The leader of a Taiwanese delegation that defied Chinese anger to attend US President Donald Trump’s inauguration said Friday that US-Taiwan ties were at a “historic high.”
Former premier Yu Shyi-kun, who headed the Taiwanese government between 2002 and 2005, led an 11-strong team to the ceremony on Washington’s National Mall.
His invitation to the event had enraged Beijing — which sees the self-ruling island as part of its own territory awaiting reunification — and sparked a diplomatic spat.
China formally asked Washington not to welcome a Taiwanese party to the inauguration, leading Yu to denounce its leader Xi Jinping as “narrow-minded.”
But, even if anger preceded the visit, Yu was all smiles on Friday after attending the event, along with parliamentarians from four Taiwanese parties.
Yu himself is a member and former chairman of Taiwan’s ruling Democratic Progressive Party, which is skeptical of cross-strait ties and defends Taipei’s autonomy.
He was enthused by the welcome he had received in Washington: “Taiwan-US relations are probably at their best right now,” he told AFP.
Almost immediately after he won the November election, Trump provoked Beijing’s ire by accepting a congratulatory call from Taiwan’s President Tsai Ing-wen.
Washington cut formal diplomatic relations with Taiwan in 1979, recognizing the Communist mainland rulers in Beijing as the sole government of “One China.”
But, under the terms of the 1979 Taiwan Relations Act, Washington maintains an ambiguous approach to the island, maintains trade ties and sells Taipei weapons.
It does not recognize Tsai as a head of state, however, and China was infuriated at what it saw as a breach of protocol in Trump’s acceptance of her call.
The then president-elect was unconcerned, and some US conservatives praised him for standing up for a democratic ally.
Earlier this month, Tsai transited through the United States on her way to meetings in Latin America, and at the airport she met Texas Governor Greg Abbott and Senator Ted Cruz.
Yu, in an interview with AFP, said that Trump’s decision to take Tsai’s call and to allow the transit visit were good signs that relations are warming.
“She received a very high-level and good treatment in the US, and also there was the call between President Trump and President Tsai, which raised Taiwan’s visibility,” he said.
Asked whether he had met with officials from former president Barack Obama’s outgoing administration or Trump’s new one, Yu was cautious.
“According to the norms and understanding that we have between Taiwan and the US, if we have any meetings with members of the administration we cannot disclose that,” he said.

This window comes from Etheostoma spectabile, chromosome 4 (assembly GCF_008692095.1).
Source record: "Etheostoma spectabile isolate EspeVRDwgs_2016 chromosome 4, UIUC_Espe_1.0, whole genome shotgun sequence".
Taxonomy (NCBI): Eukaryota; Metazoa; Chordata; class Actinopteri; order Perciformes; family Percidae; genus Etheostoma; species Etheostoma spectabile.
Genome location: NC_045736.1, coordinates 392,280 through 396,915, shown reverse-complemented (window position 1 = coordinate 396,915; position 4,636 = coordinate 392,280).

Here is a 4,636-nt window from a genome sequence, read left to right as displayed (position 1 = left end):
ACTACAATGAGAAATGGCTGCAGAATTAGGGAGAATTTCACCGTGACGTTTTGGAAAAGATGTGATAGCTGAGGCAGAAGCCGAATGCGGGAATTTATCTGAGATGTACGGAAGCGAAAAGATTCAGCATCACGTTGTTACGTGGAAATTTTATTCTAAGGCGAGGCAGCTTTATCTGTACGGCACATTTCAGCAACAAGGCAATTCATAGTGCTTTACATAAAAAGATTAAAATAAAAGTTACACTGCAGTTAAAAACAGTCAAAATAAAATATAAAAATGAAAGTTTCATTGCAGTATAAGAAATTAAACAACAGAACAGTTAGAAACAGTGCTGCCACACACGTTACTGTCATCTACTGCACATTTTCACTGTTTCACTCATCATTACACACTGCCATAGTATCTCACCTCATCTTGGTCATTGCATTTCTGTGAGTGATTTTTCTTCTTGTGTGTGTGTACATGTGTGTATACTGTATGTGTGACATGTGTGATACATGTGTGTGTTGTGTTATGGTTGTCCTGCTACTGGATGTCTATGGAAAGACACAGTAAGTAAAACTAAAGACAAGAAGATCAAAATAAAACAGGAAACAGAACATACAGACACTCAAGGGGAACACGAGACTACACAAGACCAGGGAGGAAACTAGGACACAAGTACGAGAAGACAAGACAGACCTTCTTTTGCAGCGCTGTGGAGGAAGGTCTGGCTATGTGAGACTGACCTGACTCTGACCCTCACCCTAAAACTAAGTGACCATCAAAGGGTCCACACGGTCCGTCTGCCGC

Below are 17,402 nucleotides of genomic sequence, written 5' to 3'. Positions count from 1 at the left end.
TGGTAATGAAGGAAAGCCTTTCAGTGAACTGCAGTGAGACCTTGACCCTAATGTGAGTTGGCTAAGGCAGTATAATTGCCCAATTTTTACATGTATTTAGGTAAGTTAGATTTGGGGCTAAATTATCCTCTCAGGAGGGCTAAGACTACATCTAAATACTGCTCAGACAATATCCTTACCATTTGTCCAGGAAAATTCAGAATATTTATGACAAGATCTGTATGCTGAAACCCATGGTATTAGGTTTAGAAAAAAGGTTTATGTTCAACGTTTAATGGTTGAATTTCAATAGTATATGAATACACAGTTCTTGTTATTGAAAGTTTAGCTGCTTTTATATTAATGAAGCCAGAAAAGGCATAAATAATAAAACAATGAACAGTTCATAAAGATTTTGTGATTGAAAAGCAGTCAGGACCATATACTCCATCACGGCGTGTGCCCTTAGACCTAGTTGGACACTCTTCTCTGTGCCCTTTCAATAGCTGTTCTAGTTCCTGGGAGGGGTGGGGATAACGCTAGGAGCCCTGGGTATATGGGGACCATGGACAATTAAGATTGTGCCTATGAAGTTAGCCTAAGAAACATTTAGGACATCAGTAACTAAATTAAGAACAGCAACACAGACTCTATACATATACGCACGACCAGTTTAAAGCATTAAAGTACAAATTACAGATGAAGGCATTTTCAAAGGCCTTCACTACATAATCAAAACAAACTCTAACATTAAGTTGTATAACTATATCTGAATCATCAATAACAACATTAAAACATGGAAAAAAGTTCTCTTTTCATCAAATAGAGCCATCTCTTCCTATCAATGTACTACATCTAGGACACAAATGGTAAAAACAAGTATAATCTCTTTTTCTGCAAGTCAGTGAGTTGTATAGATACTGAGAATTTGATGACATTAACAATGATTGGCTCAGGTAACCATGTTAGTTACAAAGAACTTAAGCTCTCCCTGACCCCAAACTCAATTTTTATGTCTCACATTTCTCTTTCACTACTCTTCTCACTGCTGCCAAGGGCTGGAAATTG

Yu noted that Trump had, in one of his notoriously intemperate Tweets, called the United States’ “One China” policy into question.
But, while he welcomed this, he said that some in Taiwan had been concerned that in follow-up interviews Trump had appeared to suggest he would use Taiwan ties as a bargaining chip.
Last month, Trump told the Wall Street Journal that “everything is on the table, including One China” but suggested China could save the policy by negotiating a trade deal with him.
Yu said he had raised the idea that Trump may “sell out Taiwan” at conservative think tanks in Washington, but had been reassured that the Taiwan Relations Act would forbid this.
Taiwan’s other concern is the apparent collapse of the Trans-Pacific Partnership, a planned free trade deal championed by Obama but denounced by Trump.
“Under the Obama administration they were very keen on getting TPP signed,” Yu said “Taiwan and the US had an understanding for Taiwan to be part of the TPP.”
Constant unfair threat
If TPP cannot be salvaged, however, he hopes a separate Taiwan-US trade pact might be signed and that Taiwanese investors might help Trump fulfil his pledge to create US jobs.
In the meantime, he can only lament that Taiwan’s population of 23 million remains “under constant unfair threat” from its neighbors because it is not a recognized United Nations member.
“Taiwan and the US are both members of a democratic alliance,” he said.
“We share the same values of freedom and democracy and human rights and peace. Our values are the same,” he insisted.
And, asked whether he believed that one day Taiwan will be a fully sovereign “normal country,” he smiled and said: “We really hope so.”